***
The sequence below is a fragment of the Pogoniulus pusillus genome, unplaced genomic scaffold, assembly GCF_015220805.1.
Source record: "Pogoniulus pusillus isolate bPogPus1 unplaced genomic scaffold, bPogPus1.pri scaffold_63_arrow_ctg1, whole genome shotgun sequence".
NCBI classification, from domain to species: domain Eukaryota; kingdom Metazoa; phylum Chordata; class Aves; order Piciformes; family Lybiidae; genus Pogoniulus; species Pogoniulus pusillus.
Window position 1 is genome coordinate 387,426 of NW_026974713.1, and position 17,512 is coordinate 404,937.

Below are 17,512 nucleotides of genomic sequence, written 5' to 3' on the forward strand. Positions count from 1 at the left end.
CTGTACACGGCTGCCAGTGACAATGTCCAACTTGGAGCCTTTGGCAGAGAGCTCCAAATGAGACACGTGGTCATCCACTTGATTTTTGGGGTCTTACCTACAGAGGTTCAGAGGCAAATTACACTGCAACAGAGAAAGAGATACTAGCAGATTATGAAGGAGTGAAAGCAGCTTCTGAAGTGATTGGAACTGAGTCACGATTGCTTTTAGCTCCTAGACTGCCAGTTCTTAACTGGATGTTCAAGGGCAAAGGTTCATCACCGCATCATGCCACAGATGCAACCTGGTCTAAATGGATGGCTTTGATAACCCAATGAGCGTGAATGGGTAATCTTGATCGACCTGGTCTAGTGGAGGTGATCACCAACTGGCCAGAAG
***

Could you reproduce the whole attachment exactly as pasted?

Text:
The sequence below is a fragment of the Pogoniulus pusillus genome, unplaced genomic scaffold, assembly GCF_015220805.1.
Source record: "Pogoniulus pusillus isolate bPogPus1 unplaced genomic scaffold, bPogPus1.pri scaffold_63_arrow_ctg1, whole genome shotgun sequence".
NCBI classification, from domain to species: domain Eukaryota; kingdom Metazoa; phylum Chordata; class Aves; order Piciformes; family Lybiidae; genus Pogoniulus; species Pogoniulus pusillus.
Window position 1 is genome coordinate 387,426 of NW_026974713.1, and position 17,512 is coordinate 404,937.

Below are 17,512 nucleotides of genomic sequence, written 5' to 3' on the forward strand. Positions count from 1 at the left end.
CTGTACACGGCTGCCAGTGACAATGTCCAACTTGGAGCCTTTGGCAGAGAGCTCCAAATGAGACACGTGGTCATCCACTTGATTTTTGGGGTCTTACCTACAGAGGTTCAGAGGCAAATTACACTGCAACAGAGAAAGAGATACTAGCAGATTATGAAGGAGTGAAAGCAGCTTCTGAAGTGATTGGAACTGAGTCACGATTGCTTTTAGCTCCTAGACTGCCAGTTCTTAACTGGATGTTCAAGGGCAAAGGTTCATCACCGCATCATGCCACAGATGCAACCTGGTCTAAATGGATGGCTTTGATAACCCAATGAGCGTGAATGGGTAATCTTGATCGACCTGGTCTAGTGGAGGTGATCACCAACTGGCCAGAAG